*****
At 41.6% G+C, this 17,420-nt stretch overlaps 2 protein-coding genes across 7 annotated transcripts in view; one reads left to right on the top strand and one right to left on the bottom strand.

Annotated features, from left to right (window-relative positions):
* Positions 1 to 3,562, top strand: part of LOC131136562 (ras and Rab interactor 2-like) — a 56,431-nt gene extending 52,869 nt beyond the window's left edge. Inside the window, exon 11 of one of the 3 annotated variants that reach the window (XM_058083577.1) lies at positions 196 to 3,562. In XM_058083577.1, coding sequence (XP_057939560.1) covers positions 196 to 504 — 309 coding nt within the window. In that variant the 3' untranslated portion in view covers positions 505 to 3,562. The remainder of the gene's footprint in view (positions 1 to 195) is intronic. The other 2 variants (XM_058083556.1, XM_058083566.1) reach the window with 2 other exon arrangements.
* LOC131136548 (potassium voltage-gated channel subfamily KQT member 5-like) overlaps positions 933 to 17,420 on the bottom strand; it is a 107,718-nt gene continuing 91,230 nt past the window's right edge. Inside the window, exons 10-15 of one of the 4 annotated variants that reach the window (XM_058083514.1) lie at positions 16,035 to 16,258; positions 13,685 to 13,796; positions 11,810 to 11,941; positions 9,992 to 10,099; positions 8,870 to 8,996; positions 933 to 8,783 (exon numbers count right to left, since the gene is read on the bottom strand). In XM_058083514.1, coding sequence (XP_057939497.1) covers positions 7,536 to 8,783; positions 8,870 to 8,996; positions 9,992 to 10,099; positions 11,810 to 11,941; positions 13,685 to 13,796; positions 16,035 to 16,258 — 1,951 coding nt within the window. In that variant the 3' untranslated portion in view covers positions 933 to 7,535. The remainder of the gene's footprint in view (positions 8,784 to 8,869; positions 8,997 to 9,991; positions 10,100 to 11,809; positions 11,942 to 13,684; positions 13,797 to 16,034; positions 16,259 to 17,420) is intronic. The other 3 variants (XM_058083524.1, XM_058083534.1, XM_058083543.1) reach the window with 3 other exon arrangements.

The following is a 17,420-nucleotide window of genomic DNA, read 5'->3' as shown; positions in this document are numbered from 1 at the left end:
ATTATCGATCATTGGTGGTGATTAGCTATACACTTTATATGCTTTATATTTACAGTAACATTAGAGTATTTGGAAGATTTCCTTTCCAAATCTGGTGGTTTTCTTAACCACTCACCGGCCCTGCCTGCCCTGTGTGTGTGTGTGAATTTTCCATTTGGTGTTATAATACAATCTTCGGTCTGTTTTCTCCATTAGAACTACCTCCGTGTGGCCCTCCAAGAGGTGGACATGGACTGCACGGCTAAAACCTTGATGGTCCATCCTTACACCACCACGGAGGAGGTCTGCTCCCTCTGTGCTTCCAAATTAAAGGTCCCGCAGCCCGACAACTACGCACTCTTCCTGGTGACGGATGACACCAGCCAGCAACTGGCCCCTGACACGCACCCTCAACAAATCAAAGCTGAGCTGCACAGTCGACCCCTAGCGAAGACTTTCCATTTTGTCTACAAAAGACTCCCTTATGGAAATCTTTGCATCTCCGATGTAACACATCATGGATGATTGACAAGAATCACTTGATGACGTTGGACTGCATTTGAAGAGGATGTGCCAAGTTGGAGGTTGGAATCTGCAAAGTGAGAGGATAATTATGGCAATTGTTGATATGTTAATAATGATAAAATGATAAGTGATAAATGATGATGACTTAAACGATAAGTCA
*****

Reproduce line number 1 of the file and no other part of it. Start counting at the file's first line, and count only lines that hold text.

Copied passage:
At 41.6% G+C, this 17,420-nt stretch overlaps 2 protein-coding genes across 7 annotated transcripts in view; one reads left to right on the top strand and one right to left on the bottom strand.